For those who don't have a copy of Owen's Works, they can either read it online HERE, or download/save a .pdf copy of it from HERE


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Interesting little note on a personal experience I had last week:

My daughter get's out of Sunday School class and as we're headed out of the Church, she ask's me what the rapture is and if I would buy her the "Left Behind" series? she's 13 and she reads a lot. - as a side note, yes I realize what's in the Left Behind series; but for right now, it's better then nothing - Anyway, so I quickly thought about what she said they had discussed and this was all spurred on by the recent talk about the world ending.

So I asked her, "So what did the teacher say about who would be saved?" She told me that the teacher told everyone that "well if you want to be saved, you have to be a good person."

I quickly responded to my daughter and asked her; "well do you believe that?" Which of course puzzled her and being as she knows me and that I usually use a question to start a dialog, she slowly said... "ummmm no?" smile

So anyway, I started to talk to her and said, how do you know if your good enough to go to heaven? Then again, I shared the Gospel with her and she understood what I was saying and agreed with me. She realized that no matter how hard she tried; she would never be able to lead a sinless life and that she would never be reconciled to a Holy and Just God based on her own goodness.

She then the next day told me that she was listening to a Christian song and it was all about how we should be a good person; and she told me that she understood exactly what I meant and that she didn't agree with the song. Praise be to God.

Anyway I thought this was a pretty good example of a "free will" mindset. People who are not called, just can't understand and or accept "Justification by faith alone apart from any work of the Law."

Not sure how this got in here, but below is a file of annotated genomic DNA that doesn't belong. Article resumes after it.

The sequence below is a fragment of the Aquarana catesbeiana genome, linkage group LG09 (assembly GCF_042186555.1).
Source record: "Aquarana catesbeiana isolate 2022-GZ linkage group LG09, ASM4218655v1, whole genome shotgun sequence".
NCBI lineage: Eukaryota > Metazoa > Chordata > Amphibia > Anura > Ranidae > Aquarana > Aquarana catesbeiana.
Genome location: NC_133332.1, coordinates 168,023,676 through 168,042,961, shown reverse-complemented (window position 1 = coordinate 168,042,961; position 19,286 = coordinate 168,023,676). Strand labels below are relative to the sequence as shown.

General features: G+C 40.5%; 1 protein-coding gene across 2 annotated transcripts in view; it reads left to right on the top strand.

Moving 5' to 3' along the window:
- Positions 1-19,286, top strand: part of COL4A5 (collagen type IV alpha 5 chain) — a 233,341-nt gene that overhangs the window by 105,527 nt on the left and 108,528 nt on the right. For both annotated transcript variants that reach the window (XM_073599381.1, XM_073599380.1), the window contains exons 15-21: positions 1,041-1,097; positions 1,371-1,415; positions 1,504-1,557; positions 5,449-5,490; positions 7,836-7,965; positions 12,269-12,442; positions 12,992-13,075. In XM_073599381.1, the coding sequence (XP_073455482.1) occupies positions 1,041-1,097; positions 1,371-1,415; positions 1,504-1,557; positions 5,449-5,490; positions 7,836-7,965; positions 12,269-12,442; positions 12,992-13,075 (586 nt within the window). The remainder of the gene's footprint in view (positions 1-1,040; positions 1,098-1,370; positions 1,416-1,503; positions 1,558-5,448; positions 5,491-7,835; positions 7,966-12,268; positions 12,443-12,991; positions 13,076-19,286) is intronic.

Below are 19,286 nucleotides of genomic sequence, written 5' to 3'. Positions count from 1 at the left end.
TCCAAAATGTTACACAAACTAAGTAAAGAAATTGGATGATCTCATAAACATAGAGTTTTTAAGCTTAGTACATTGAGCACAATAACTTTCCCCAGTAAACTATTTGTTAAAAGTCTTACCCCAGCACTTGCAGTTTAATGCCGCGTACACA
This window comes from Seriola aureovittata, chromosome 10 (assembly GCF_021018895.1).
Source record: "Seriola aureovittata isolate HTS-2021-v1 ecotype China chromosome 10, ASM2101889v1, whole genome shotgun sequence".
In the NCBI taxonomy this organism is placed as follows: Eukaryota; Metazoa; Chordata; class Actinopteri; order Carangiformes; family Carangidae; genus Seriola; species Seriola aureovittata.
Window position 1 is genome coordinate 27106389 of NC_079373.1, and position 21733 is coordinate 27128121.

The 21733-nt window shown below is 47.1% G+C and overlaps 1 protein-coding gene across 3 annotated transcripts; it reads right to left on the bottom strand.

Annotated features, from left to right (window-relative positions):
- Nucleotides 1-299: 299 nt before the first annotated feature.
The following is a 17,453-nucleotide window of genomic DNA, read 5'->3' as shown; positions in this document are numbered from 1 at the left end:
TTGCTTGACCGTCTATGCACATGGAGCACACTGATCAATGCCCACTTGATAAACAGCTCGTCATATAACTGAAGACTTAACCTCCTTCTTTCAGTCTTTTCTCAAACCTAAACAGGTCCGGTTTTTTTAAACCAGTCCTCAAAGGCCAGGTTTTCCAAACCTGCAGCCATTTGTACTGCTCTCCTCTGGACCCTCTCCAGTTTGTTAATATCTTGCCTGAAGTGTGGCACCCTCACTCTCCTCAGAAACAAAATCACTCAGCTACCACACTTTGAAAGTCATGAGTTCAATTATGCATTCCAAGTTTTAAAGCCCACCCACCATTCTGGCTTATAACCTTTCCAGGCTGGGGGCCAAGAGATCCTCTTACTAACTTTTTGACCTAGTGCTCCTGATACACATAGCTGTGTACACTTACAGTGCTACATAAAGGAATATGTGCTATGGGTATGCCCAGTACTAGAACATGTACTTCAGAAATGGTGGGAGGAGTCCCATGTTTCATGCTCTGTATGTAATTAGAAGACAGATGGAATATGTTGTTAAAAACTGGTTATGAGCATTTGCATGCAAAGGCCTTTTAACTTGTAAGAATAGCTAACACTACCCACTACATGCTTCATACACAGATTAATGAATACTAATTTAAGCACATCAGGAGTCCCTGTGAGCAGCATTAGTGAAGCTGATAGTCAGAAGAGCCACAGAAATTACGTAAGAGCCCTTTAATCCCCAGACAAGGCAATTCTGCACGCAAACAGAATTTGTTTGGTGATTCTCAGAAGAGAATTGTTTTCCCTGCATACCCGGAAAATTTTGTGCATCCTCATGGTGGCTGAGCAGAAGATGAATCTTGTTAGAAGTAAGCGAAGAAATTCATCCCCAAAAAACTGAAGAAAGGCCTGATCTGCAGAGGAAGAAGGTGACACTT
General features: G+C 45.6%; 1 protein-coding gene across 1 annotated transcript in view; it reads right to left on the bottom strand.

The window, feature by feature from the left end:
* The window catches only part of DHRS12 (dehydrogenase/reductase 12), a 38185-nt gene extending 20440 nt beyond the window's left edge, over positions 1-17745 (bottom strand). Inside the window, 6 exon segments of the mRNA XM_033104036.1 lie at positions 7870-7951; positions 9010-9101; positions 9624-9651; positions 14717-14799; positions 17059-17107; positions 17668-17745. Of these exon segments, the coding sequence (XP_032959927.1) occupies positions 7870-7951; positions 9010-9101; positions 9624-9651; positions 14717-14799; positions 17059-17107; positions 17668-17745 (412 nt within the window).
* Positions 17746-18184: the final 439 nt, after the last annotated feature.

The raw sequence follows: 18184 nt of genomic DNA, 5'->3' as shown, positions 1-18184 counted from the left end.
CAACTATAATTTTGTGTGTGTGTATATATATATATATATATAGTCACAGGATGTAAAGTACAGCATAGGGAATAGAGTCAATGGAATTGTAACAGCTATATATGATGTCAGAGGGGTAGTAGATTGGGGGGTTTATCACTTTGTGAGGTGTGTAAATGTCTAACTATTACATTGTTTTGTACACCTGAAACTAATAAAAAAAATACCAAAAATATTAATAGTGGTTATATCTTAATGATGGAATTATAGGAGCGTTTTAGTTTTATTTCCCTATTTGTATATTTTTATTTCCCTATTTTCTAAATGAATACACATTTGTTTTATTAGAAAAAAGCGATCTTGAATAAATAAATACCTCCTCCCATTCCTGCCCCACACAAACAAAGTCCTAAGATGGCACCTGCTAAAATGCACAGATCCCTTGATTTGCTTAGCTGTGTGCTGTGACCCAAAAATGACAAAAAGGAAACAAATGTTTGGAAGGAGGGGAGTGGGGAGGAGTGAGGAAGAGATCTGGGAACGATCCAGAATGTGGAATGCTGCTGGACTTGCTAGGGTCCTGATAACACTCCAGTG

Arminians believe that faith comes by works. Salvation is given to those who obey the law and believe and or have a personal relationship with Jesus. "If I believe in Jesus and I'm a good person, then I have true faith and will be saved."

But that just isn't the Gospel; because if you use the Law to be Justified, then you are in unbelief and your faith is just empty religion. You have just as much chance of being saved as the Buddhist or Hindu; because your doing exactly what they're doing.

The Apostle Paul exclaims to us that - I'm paraphrasing - "If anyone could gain eternal life through their self-righteousness it was me! I was a Pharisee of Pharisee's; I obeyed the Law so well everyday, I made Zen Buddhist's look sloppy! But I account that as NOTHING! It was worthless! Because, even I wasn't even close to being righteous enough; because one has to be perfectly righteous and there has only be one person and there will only ever be one person who has ever been able to do that."

I have spent many years trying to lead that kind of faith and it just doesn't work because there's just absolutely no assurance in it. It is not freedom it is bondage. Also when one starts to read and learn and try to understand the Bible; one starts to see that God's Word/Scripture makes absolute no sense in that light.

Anyway... just some thought. smile .... p.s. I'm not a theologian; I've read many Reformed authors and preachers, but I'm still not able to articulate everything perfectly, so please understand that I might have said something questionable, in which case, please feel free to correct me. smile I'm still learning.

Dave


Knowing that a man is not justified by the works of the law, but by the faith of Jesus Christ, even we have believed in Jesus Christ, that we might be justified by the faith of Christ, and not by the works of the law: for by the works of the law shall no flesh be justified. - Galatians 2:16
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Thank you, pilgrim.

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Thanks for responding as you did. Don't worry someone will correct you if mess up (online Presybyterians are like that).

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Here is a link to Luther's Bondage of the Will on SermonAudio just in case anyone want's to download them for their Mp3 player.

Here is a very good series on Arminianism I have found by William MacLean. - Arminianism from the Reformers and against it's modern proponents.

Dave


Knowing that a man is not justified by the works of the law, but by the faith of Jesus Christ, even we have believed in Jesus Christ, that we might be justified by the faith of Christ, and not by the works of the law: for by the works of the law shall no flesh be justified. - Galatians 2:16
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Oh, and on The Highway you can find Christopher Ness's excellent treatise, An Antidote to Arminianism

Another worthwhile read is Mark Herzer's Arminianism Exposed